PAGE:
RIYADH: If Al-Ittihad are looking for a positive spin on their patchy form heading into the FIFA Club World Cup, which kicks off in Jeddah this week, they need look no further than their fierce Saudi rivals, Al-Hilal.
It was only earlier this year that the Riyadh giants embarked on their own Club World Cup campaign, and they did so on the back of a run of form domestically that saw them win only three of their seven matches before the tournament began, and included a shock loss to Al-Fayha in their penultimate match before jetting off for Morocco.
But wins over Wydad Casablanca and Flamengo saw them become only the third Asian club to make it through to the final, where they put in an impressive showing in a 5-3 defeat to Real Madrid.
On the scoresheet that night for the Spanish giants was a certain Karim Benzema, who will headline the star names for Al-Ittihad as they open their campaign against Oceania champions Auckland City on Tuesday.
That will give comfort to Marcelo Gallardo after his side suffered a shock 3-1 defeat at the hands of mid-table Damac over the weekend, a loss that has seen them fall 16 points behind Al-Hilal and drop to fifth place in the Roshn Saudi League.
Having won four of their previous five after parting ways with last season’s title-winning coach Nuno Espirito Santo, it is a loss that might also have shaken some of the confidence in the Ittihad side as they come to terms with life under Argentine Gallardo.
Despite the apparent gulf between the two sides, Gallardo knows there is no room for any complacency against the New Zealand side, who are no strangers to this stage, this being their 11th appearance.
They have also proved to be giant-killers in the past as well, finishing third at the 2014 tournament in Morocco.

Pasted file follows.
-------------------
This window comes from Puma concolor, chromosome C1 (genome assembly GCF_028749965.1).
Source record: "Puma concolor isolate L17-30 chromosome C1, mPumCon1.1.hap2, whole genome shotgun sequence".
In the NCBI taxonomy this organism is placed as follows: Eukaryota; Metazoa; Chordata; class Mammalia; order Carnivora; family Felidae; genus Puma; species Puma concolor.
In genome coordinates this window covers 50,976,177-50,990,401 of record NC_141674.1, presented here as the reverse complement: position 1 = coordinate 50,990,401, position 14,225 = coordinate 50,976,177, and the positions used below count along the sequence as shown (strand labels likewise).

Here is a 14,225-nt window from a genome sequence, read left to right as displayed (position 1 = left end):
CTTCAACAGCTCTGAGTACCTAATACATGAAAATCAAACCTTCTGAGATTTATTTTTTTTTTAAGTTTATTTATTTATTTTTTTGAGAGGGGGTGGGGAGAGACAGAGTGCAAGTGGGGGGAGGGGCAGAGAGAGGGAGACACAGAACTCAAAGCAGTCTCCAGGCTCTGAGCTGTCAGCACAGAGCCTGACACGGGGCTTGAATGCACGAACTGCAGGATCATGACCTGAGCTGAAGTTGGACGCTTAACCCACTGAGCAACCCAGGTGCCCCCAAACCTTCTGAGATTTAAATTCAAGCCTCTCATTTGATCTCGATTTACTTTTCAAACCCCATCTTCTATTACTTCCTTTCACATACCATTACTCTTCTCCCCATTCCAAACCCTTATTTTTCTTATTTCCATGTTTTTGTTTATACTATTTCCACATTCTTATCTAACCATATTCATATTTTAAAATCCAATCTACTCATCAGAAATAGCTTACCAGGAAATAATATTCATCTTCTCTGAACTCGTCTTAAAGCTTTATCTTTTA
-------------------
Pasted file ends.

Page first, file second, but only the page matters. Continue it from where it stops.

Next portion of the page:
“Any game in the Club World Cup is always very tough,” Gallardo is quoted as saying on the FIFA website.
“The first game always has the nervousness factor too. It’s one game only, a knockout match, you need to win to stay alive in the competition. We know Auckland will be tough to beat.”
Goalkeeper Marcelo Grohe also chooses to toe the party line, while saying the side are taking it one game at a time, but does admit: “It costs nothing to dream.”
With the talent they now have at their disposal — the likes of Benzema, N’Golo Kante, Fabinho, Igor Coronado, and Romarinho to name just a few — there is no reason Al-Ittihad should not be dreaming big and looking to match what Al-Hilal did last year.
But they enter the tournament carrying a far heavier burden than their Riyadh rivals did earlier this year.
Such has been the transformation in Saudi football over the past 12 months, it is no stretch to say Al-Ittihad are carrying the entire reputation of Saudi football on their shoulders.
While the investment is about far more than just results at the Club World Cup, it offers the first opportunity for Saudi football to show its wares on the international stage, and a good performance will go a long way to showing that Saudi football is indeed heading in the right direction.
A poor performance, however, and the critics will very quickly, and only too happily, rush to judge the Saudi splurge as an expensive flop.
While Al-Ittihad will attract most of the attention over the first week, it is worth remembering they come to the tournament merely as hosts rather than Asian champions.
That title belongs to Japan’s Urawa Red Diamonds, making their third appearance at the Club World Cup after third (2007) and fifth-placed (2017) performances previously.
Like Al-Ittihad, they arrive in Jeddah on the back of a run of poor form that saw them not only slip from the top three on the final day of the J. League season, but also crash out of the AFC Champions League in the group stage after a shock defeat to Vietnam’s Hanoi FC last week.
Then there is the rather peculiar situation with the position of head coach.
Poland’s Maciej Skorza has already announced his departure after just one season in Japan, with Norwegian Per-Mathias Hogmo announced last week as his replacement.
Skorza will still take the reins in Jeddah, however, despite the fact he has already tendered his resignation and his successor has been appointed.
Should either Al-Ittihad or Urawa make the final, they will become the fourth team from Asia to do so in the last eight years — a nice feather in the cap for football in this region, in what is the last tournament to be played under the existing seven-team format.
By the time the next Club World Cup rolls around, to be played in the US in 2025 with 32 teams, we could see multiple Saudi clubs competing. It is just Al-Ittihad this time, but the whole world will still be watching.